Many struggling and special needs students have a print disability. Teachers can meet these students’ needs by translating the three principles of Universal Design for Learning (UDL) into practice. Learn about the seven features of "born accessible materials" and how to select these materials for your school and classroom.
Find out how to help your students improve their writing through activities and tools that support the drafting stage. Show your students how to use technology tools to create, revise, and store their drafts in a digital writing portfolio.
Your child may be at a school where they are using an approach called "flipped classroom" or "flipped lesson." If so, keep reading to find out more about the concept, and three ways that you can support flipped learning at home.
Learn how technology tools can support struggling students and those with learning disabilities in acquiring background knowledge and vocabulary, improving their reading comprehension, and making connections between reading and writing.
Read and discuss poetry with nature imagery with students. Take students on a poetry walk around the school, neighborhood, or community to observe and collect sensory images from direct experience with nature: the sights, sounds, smells, and textures of things outdoors. Students can take a poetry journal with them to write down words as they observe, listen, smell, and touch things outside the classroom.
Research has shown that fluent oral reading learned through performance reading leads not only to engagement in and enjoyment of reading for students, but to reading comprehension. Learn how to integrate performance reading activities into your classroom.
Students often have difficulty understanding abstract map symbols. Learn how to introduce map skills with literature that contextualizes mapping in a narrative, can be related to where in the world each student lives, and engages students by actively "doing geography."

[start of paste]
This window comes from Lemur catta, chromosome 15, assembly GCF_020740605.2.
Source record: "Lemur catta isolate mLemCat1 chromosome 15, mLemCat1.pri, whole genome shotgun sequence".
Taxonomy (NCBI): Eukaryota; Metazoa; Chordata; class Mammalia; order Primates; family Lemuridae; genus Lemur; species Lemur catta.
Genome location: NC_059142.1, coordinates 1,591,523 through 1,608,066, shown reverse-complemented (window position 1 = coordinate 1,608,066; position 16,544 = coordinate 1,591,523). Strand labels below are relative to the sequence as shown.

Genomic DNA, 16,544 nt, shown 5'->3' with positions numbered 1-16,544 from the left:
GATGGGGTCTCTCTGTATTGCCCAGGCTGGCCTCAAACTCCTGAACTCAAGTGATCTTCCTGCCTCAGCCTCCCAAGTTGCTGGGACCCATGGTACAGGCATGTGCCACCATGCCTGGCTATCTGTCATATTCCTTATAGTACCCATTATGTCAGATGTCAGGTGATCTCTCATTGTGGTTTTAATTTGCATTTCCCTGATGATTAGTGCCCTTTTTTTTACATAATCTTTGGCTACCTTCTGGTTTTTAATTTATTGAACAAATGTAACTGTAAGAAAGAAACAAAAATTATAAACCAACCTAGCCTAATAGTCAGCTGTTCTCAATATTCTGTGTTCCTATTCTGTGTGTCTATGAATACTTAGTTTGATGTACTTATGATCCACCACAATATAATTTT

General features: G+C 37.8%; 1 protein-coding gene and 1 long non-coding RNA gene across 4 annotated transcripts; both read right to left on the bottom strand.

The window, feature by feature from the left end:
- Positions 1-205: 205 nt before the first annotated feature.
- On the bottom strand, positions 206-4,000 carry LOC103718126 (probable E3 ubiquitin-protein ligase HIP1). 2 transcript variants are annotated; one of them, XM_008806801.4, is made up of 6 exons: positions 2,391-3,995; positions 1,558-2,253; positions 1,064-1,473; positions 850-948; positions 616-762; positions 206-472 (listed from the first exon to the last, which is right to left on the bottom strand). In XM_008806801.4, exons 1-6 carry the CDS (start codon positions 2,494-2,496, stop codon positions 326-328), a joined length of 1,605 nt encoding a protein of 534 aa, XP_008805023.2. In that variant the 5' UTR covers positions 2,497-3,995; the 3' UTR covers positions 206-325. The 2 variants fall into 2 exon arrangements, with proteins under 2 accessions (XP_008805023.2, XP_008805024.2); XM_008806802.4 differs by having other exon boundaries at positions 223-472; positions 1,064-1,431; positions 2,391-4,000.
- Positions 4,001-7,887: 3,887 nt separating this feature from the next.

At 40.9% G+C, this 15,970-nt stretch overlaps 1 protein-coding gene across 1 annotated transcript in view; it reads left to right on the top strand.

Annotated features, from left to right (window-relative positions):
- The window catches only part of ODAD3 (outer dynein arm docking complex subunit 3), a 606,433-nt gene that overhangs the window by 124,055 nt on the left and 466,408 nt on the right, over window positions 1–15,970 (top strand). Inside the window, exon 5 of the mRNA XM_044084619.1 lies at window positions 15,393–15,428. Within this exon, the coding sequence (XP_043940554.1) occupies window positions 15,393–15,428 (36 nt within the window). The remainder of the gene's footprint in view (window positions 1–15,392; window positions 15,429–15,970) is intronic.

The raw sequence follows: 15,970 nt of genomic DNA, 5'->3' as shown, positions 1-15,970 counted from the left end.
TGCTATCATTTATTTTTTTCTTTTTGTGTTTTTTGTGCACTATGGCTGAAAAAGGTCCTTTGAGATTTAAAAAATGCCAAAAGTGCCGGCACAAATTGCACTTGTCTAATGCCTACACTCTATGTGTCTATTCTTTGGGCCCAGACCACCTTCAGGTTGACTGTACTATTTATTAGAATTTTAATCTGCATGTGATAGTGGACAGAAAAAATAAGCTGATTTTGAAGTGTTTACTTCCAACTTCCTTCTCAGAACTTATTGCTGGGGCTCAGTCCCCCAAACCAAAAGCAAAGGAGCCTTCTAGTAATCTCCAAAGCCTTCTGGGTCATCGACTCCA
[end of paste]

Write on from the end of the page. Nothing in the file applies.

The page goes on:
Music stories are compositions of a narrative or descriptive sort. Students can listen for the story in the music, and this type of music can be integrated with literature, literacy, social studies, science, mathematics, and the other arts.
This study describes a second-grade science curriculum designed to individualize student instruction so that students, regardless of initial science and literacy skills, gain science knowledge and reading skills. The instruction incorporates flexible, homogeneous, literacy skills-based grouping, use of leveled science text, and explicit use of discussion and comprehension strategies.
Assistive technology is any kind of technology that can be used to enhance the functional independence of a person with a disability. Learn more about Assistive Technology and ways your students might benefit from it.
When the back-to-school bell starts ringing, parents often hear and read school-related terms that are unfamiliar to them. Below are three terms and descriptions related to reading instruction that may help give you a better understanding of what's happening in your child's classroom and what it all means for your young learner.
This article offers some ideas on how to introduce poetry to ELLs and integrate it with reading instruction, as well as some ideas for reading poetry aloud in a way that will encourage oral language development.
What is differentiated instruction and how can it help your child? This article helps parents understand and support differentiation in the classroom.
Literacy centers offer meaningful learning experiences where students work independently or collaboratively to meet literacy goals.
Writing is a complex operation requiring knowledge of text structure, syntax, vocabulary, and topic, and sensitivity to audience needs; so it is not surprising that many teens find writing challenging. This article identifies the qualities of strong writing instruction, and offers advice to teachers for incorporating writing instruction into their practice, using tools like notebooks and journals, and sharing strategies that reinforce the importance of pre-writing and revision.
How does the mind work — and how does it learn? Teachers' instructional decisions are based on a mix of theories learned in teacher education, trial and error, craft knowledge, and gut instinct. Such gut knowledge often serves us well, but is there anything sturdier to rely on?
Differentiation means tailoring instruction to meet individual needs. Whether teachers differentiate content, process, products, or the learning environment, the use of ongoing assessment and flexible grouping makes this a successful approach to instruction.